Chart of the Month – June 2019

Will the US Election revolve around Wealth Inequality?

Some Democratic candidates in the USA are trying to make wealth inequality an election campaign issue. The wealthiest 20% of the population owns 88% of the nation’s wealth while the bottom 60% owns 2%. The bottom 40% of the population is effectively penniless or in debt. This situation has continually deteriorated since 1975. In 2018, the richest 10% held 70% of total household wealth, up from 60% in 1989. The share funneled to the top 1% jumped to 32% last year from 23% in 1989.

It is interesting to note that recessions hurt the net worth of the less wealthy more in percentage terms than the rich. This is not what one would intuitively expect, given that the super wealthy’s net worth is often heavily skewed towards equity prices or to the corporations they own. While equity drops do hurt the wealthy, it is real estate losses that hurt the average person

This situation is important from an economic growth perspective, as spending by the mass middle class is key to growing the economy, not spending by the top 10%. The trickle-down effect from policies that help the elite have not provided lasting improvements to the economy in any of the last three times these policies have been enacted. What has worked is to put more money in the hands of people who will spend it – i.e. the middle and lower classes. It is not coincidental that the U.S. economy was most dominant in the seventies when the wealth gap was at its lowest level.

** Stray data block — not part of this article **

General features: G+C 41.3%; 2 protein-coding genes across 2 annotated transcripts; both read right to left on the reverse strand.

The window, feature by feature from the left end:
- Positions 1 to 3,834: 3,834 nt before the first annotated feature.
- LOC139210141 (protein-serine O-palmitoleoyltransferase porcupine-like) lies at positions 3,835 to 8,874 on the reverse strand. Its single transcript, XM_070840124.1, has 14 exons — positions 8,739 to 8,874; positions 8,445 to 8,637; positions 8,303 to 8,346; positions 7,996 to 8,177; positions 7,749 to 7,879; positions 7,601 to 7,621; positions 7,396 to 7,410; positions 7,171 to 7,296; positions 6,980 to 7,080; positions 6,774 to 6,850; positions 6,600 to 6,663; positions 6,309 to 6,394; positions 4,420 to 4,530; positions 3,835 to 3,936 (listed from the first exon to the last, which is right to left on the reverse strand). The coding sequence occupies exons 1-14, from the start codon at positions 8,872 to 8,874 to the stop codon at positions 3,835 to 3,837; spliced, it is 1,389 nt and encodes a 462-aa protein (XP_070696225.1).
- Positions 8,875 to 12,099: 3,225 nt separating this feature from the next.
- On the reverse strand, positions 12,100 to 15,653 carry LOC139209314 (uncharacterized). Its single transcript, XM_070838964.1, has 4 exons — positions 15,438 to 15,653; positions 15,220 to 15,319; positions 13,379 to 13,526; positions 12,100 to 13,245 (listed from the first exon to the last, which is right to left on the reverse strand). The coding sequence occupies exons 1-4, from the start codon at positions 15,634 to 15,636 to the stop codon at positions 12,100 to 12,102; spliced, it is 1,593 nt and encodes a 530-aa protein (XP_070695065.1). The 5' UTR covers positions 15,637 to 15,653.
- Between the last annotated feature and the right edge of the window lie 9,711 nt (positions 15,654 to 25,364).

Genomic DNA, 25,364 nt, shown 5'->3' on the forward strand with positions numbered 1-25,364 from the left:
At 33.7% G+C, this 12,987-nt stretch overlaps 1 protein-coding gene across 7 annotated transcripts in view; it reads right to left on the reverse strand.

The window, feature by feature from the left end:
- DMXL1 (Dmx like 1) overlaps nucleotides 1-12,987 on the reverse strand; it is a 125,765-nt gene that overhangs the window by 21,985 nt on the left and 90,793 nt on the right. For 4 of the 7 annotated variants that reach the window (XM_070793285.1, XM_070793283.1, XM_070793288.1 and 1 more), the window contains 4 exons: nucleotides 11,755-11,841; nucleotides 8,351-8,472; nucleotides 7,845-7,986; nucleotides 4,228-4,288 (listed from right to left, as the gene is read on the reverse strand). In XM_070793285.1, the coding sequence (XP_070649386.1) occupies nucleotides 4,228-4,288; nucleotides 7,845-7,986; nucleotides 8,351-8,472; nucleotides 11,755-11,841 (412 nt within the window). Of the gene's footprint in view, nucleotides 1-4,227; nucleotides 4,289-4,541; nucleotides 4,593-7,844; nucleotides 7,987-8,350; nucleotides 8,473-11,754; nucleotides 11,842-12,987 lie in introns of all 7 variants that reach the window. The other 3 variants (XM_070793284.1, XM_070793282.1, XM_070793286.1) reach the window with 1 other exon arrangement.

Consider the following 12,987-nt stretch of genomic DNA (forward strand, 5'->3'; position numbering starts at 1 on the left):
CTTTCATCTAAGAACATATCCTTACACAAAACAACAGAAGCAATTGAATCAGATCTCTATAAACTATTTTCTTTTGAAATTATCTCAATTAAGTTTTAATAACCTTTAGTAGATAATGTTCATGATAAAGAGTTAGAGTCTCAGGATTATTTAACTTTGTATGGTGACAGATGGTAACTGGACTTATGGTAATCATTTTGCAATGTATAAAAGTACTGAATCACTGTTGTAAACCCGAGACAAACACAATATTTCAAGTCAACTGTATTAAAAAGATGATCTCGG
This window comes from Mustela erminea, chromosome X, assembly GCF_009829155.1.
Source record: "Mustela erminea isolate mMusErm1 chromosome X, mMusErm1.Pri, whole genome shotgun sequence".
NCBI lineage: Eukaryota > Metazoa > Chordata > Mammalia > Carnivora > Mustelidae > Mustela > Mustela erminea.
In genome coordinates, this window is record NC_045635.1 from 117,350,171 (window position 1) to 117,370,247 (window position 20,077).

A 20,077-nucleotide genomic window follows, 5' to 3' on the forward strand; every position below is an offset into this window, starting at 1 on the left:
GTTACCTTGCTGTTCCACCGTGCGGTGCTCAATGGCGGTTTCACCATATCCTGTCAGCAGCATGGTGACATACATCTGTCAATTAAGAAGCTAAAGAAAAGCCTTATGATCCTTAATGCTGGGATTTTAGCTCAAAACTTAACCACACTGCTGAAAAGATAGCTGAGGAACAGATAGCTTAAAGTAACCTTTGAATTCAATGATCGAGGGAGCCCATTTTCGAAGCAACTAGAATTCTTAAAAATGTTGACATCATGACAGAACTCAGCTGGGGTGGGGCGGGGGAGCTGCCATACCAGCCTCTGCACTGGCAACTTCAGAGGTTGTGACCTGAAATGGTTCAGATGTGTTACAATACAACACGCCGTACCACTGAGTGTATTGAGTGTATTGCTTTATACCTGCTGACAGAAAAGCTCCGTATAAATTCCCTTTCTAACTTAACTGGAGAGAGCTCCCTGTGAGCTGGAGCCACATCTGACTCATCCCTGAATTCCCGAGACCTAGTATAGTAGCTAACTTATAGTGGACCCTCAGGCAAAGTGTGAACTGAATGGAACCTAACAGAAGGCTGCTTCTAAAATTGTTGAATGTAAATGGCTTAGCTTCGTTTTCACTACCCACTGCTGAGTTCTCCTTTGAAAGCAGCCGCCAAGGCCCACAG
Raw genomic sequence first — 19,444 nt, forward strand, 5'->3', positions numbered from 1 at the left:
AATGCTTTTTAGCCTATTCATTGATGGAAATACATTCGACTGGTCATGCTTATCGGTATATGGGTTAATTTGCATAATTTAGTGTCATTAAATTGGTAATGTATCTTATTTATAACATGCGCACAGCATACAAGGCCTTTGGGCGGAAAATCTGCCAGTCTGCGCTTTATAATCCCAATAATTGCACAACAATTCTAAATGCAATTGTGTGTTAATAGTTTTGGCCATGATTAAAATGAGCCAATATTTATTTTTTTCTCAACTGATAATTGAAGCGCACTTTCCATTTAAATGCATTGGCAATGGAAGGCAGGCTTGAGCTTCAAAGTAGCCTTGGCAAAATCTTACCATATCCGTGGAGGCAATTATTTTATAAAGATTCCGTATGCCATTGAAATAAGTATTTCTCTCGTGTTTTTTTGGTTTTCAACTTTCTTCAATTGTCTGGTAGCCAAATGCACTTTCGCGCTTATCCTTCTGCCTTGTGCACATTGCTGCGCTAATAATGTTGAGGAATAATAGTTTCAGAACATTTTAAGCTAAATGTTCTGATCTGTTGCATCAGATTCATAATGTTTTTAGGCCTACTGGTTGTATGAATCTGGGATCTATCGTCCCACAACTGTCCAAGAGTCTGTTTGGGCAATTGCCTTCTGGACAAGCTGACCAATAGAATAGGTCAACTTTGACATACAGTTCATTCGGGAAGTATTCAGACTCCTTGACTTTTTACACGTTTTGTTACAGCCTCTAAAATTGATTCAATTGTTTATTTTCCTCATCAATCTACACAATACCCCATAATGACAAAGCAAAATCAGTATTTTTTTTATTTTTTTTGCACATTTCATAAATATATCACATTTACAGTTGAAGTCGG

When one looks at how the middle class has been hollowed out in most developed countries, and perhaps to the most extreme in the U.S., putting more wealth in the hands of the super wealthy, this may help the Democrats as we head into the next election. After all, everybody from the top ten percent down have lost ground relative to the top 10%.

This disparity is likely one of the key reasons that politics has become so polarized in the USA.